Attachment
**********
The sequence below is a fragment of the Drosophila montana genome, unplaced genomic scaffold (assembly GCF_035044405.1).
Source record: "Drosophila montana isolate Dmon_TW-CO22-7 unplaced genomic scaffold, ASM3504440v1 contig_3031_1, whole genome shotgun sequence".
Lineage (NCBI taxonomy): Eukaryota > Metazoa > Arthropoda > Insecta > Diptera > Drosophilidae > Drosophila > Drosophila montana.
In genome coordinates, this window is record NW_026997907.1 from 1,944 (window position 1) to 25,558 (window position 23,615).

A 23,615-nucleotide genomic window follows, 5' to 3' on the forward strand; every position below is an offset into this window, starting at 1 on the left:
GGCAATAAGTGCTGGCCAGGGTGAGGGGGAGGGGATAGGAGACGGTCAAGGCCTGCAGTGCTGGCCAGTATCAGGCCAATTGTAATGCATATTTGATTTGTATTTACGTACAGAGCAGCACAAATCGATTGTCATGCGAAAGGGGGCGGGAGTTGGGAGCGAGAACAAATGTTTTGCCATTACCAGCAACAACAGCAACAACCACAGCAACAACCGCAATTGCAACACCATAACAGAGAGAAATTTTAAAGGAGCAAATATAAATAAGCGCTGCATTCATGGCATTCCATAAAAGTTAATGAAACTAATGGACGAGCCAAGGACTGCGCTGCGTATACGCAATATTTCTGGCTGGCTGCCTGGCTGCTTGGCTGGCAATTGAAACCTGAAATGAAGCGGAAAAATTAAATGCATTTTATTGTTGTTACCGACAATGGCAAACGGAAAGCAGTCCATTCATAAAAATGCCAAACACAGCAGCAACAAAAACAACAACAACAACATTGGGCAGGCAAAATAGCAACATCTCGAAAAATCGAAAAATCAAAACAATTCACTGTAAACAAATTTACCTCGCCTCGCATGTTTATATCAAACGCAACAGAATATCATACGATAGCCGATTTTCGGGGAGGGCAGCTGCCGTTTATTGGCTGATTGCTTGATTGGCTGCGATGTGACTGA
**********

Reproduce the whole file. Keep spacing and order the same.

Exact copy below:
The sequence below is a fragment of the Drosophila montana genome, unplaced genomic scaffold (assembly GCF_035044405.1).
Source record: "Drosophila montana isolate Dmon_TW-CO22-7 unplaced genomic scaffold, ASM3504440v1 contig_3031_1, whole genome shotgun sequence".
Lineage (NCBI taxonomy): Eukaryota > Metazoa > Arthropoda > Insecta > Diptera > Drosophilidae > Drosophila > Drosophila montana.
In genome coordinates, this window is record NW_026997907.1 from 1,944 (window position 1) to 25,558 (window position 23,615).

A 23,615-nucleotide genomic window follows, 5' to 3' on the forward strand; every position below is an offset into this window, starting at 1 on the left:
GGCAATAAGTGCTGGCCAGGGTGAGGGGGAGGGGATAGGAGACGGTCAAGGCCTGCAGTGCTGGCCAGTATCAGGCCAATTGTAATGCATATTTGATTTGTATTTACGTACAGAGCAGCACAAATCGATTGTCATGCGAAAGGGGGCGGGAGTTGGGAGCGAGAACAAATGTTTTGCCATTACCAGCAACAACAGCAACAACCACAGCAACAACCGCAATTGCAACACCATAACAGAGAGAAATTTTAAAGGAGCAAATATAAATAAGCGCTGCATTCATGGCATTCCATAAAAGTTAATGAAACTAATGGACGAGCCAAGGACTGCGCTGCGTATACGCAATATTTCTGGCTGGCTGCCTGGCTGCTTGGCTGGCAATTGAAACCTGAAATGAAGCGGAAAAATTAAATGCATTTTATTGTTGTTACCGACAATGGCAAACGGAAAGCAGTCCATTCATAAAAATGCCAAACACAGCAGCAACAAAAACAACAACAACAACATTGGGCAGGCAAAATAGCAACATCTCGAAAAATCGAAAAATCAAAACAATTCACTGTAAACAAATTTACCTCGCCTCGCATGTTTATATCAAACGCAACAGAATATCATACGATAGCCGATTTTCGGGGAGGGCAGCTGCCGTTTATTGGCTGATTGCTTGATTGGCTGCGATGTGACTGA